Dec 19, 2012
A battle between corporate power and the voice of the people is underway in Longmont, Colorado, where the oil and gas industry has sued the city over its recently enacted ban on fracking.
In November, 60% of Longmont voters said 'yes' on Ballot Question 300, which prohibited fracking within the city limits, and Longmont became the first city in the state to enact such a ban, passing the measure with both Republican and Democratic support.
The Colorado Oil and Gas Association wasted no time in preparing to fight for what it saw as its rightful goods and profits. The New York Times reported in November:
The Colorado Oil and Gas Association, the main lobbying group for the energy industry here, criticized the ban as confrontational and encroaching on the private property of companies that have rights to oil and gas buried deep beneath Longmont's streets, parks and reservoirs.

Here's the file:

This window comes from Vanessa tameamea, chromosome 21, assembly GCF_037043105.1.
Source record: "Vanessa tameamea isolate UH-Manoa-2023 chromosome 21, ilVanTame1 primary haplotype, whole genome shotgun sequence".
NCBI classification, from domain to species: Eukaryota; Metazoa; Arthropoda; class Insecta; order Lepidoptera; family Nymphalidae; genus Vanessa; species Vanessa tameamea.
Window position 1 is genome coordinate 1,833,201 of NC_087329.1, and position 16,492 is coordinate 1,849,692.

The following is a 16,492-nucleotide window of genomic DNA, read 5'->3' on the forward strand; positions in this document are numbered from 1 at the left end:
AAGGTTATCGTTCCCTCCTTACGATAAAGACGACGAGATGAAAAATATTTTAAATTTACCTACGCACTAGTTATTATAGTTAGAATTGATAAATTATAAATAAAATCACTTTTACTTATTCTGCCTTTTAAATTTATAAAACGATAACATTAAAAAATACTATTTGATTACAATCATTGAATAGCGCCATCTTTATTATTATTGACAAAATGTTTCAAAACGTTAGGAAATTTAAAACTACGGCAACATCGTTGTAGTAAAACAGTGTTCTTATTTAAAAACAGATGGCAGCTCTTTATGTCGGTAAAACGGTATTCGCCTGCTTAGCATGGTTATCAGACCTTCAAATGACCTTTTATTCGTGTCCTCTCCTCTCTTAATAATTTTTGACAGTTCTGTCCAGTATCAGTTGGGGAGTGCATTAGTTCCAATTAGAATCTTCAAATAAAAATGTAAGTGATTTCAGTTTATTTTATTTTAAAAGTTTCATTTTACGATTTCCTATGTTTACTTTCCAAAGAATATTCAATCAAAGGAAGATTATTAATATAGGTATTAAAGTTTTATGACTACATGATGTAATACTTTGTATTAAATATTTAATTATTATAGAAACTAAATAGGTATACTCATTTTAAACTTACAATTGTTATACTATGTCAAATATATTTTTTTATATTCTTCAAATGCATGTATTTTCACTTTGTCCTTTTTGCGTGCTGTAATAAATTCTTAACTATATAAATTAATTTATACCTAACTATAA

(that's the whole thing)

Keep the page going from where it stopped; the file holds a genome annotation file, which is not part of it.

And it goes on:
"Are the taxpayers of Longmont prepared to provide fair compensation to all of the oil and gas lease holders in Longmont?" said Tisha Schuller, the group's president.
On Monday, the Colorado Oil and Gas Association filed a lawsuit to overturn the ban.
But the people of Longmont are ready for a fight to defend their environment and public health.
"We will vigorously defend our charter and the will of the people," City Council woman Katie Witt said.
In a sign that Colorado Gov. John Hickenlooper is on the side of corporations, the Denver Post reports:
Hickenlooper on Dec. 6 said the state will not sue Longmont again over the action of voters but that it will support any lawsuit by companies.
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